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FDI Showcased a Minuscule Increase During April-December 2017

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SMEStreet brings a first level analysis on the reasons of this marginal FDI growth, a report.

While India is getting considered and positioned as a sunrise spot for investors, the previous years seems to be nothing much exciting for the FDI investors. Foreign direct investment (FDI) in India grew only by a marginal 0.27 percent to USD 35.94 billion during the first 9 months of the current fiscal, according to the DIPP data.

The FDI inflows were USD 35.84 billion during the April-December period of last fiscal, 2016-17. However, country’s vast number of MSMEs are the major beneficiaries of  this data. But the plain graph of the first nine months also indicates that MSMEs have also nothing much to talk about as far as growth concern.

In rupee terms, however, the FDI recorded a negative growth — inflows dipped by 4 percent to Rs 231,457 crore, as per the data of Department of Industrial Policy and Promotion.

Well, as per the initial comments from the experts, this data seems to be a result of some of the groundbreaking initiatives that the Government of India has taken. GST implementation is certainly one of the reasons for investors to take on the mode of wait and watch for India. Moreover, demonetization was also a factor which affected a lot of disruption in the initial phase of these nine months.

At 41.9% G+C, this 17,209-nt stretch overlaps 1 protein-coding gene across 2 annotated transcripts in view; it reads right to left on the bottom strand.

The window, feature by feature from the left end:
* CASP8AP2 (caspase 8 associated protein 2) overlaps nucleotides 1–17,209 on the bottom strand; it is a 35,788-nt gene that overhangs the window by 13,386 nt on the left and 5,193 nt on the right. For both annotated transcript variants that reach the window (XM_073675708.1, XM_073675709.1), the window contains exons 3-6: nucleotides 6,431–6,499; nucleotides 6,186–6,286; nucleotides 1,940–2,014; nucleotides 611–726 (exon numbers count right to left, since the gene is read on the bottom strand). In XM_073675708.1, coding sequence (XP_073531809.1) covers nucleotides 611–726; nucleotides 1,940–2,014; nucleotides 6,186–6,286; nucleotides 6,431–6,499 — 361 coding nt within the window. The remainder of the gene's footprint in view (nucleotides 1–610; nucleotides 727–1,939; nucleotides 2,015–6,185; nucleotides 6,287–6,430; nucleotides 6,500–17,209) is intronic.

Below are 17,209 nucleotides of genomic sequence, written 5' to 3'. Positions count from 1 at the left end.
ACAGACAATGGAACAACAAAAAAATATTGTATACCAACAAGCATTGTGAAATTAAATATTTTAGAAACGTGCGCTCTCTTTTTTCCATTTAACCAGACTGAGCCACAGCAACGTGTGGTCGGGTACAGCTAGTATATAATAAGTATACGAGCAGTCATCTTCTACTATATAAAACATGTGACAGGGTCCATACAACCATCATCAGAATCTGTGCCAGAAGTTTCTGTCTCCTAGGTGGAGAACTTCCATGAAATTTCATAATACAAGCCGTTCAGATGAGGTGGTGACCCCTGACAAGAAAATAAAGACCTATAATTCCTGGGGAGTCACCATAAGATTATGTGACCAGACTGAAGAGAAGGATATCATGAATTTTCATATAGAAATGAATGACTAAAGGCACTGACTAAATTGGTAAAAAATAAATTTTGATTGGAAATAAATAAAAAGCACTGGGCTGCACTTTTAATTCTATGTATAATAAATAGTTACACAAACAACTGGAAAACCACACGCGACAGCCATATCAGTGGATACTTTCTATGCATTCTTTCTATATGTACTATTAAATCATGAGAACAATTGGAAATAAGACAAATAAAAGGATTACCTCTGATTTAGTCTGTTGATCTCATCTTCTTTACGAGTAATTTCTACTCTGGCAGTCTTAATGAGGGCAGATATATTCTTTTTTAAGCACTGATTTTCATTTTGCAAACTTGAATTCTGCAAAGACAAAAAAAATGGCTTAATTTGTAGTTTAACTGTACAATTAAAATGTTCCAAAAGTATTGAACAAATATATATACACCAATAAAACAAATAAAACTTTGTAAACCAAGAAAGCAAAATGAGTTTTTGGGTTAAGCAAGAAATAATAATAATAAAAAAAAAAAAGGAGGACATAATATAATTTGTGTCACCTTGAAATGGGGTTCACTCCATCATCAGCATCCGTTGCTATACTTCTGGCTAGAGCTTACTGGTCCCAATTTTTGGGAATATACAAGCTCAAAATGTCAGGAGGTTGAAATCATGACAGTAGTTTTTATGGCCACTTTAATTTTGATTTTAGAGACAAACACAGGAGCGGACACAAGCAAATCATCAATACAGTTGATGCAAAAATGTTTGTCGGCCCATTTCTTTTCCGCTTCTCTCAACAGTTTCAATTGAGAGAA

The major sectors which attracted overseas inflows during the period include services (USD 4.62 billion), telecommunications (USD 6.13 billion), computer software and hardware (USD 5.15 billion) and construction activities (USD 2.5 billion).

Bulk of the FDI came in from Singapore, Mauritius, the Netherlands and Japan.

In the nine months period of the current financial year, India received a maximum of USD 13.34 investments from Mauritius. It was followed by Singapore (9.21 billion) and Netherlands (USD 2.38 billion).

Foreign investments are considered crucial for India, which needs around USD 1 trillion for overhauling its infrastructure sector such as ports, airports and highways to boost growth.

A strong inflow of foreign investments will help improve the country’s balance of payments situation and strengthen the rupee value against other global currencies, especially the US dollar.

The DIPP is under the commerce and industry ministry which deals with FDI related issues.

Faiz Askari

Faiz is a mediapreneur specialised in Small Business and Technology domain.

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